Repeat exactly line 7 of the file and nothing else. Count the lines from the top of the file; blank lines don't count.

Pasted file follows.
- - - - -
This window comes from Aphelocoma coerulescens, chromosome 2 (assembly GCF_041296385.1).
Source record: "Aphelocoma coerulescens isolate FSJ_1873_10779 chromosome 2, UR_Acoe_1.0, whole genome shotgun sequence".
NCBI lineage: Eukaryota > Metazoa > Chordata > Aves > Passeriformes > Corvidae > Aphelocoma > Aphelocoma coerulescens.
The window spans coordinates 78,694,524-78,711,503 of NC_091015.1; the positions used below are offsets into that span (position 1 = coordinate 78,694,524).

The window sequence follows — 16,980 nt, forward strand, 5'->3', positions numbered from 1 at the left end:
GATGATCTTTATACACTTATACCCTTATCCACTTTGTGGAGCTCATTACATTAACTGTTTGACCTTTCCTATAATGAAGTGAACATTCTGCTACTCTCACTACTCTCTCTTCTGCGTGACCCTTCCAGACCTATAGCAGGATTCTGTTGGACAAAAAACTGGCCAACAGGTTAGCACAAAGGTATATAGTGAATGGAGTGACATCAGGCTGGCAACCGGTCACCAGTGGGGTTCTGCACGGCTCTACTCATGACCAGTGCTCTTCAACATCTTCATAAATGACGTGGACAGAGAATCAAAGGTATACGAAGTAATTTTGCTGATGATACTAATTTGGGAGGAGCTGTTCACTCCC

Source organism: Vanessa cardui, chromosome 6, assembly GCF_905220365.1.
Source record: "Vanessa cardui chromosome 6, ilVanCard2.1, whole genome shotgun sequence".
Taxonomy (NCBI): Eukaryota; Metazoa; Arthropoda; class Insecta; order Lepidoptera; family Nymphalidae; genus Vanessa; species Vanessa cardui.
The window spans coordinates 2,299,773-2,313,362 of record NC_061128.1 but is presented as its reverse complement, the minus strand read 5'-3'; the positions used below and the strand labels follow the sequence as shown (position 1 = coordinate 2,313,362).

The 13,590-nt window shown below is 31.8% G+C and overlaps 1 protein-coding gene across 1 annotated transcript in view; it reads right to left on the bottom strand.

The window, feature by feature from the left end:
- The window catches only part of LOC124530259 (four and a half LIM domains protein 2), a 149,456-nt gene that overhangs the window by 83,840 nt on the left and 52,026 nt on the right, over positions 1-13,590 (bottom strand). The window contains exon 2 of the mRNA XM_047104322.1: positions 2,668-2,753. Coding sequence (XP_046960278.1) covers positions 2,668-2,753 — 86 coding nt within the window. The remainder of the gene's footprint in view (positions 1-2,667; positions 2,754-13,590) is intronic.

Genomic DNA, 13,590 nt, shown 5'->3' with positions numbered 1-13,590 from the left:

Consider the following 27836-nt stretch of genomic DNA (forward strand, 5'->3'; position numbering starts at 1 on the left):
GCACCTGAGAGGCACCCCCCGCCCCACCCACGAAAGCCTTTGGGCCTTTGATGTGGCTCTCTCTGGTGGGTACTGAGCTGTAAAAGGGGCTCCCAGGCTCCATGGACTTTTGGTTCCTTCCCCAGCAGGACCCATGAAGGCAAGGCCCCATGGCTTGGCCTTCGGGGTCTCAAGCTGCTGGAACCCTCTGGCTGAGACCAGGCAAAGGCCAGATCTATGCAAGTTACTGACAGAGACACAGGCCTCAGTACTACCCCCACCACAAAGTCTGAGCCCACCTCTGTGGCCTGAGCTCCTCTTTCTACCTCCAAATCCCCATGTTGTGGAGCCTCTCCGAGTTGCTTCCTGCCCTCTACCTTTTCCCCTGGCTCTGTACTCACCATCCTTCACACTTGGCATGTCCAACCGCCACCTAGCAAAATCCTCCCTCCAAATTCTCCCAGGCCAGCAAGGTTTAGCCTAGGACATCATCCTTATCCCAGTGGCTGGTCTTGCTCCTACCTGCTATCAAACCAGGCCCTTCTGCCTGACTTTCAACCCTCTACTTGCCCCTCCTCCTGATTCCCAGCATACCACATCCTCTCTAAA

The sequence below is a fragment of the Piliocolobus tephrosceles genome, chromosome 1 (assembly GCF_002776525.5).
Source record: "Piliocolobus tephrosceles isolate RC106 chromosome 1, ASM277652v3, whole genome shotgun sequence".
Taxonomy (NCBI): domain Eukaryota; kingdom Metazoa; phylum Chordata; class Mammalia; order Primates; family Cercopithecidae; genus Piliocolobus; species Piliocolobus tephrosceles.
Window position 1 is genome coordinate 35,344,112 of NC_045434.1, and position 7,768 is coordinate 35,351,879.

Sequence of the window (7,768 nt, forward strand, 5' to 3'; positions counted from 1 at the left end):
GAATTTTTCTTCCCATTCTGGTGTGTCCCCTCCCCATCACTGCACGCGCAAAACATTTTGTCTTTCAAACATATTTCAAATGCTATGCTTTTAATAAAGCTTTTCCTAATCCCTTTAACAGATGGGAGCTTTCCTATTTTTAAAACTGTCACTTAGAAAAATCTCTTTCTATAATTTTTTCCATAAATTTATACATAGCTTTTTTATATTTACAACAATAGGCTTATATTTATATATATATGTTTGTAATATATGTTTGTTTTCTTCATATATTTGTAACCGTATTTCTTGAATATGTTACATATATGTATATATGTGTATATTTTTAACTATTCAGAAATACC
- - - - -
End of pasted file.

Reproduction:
Source organism: Vanessa cardui, chromosome 6, assembly GCF_905220365.1.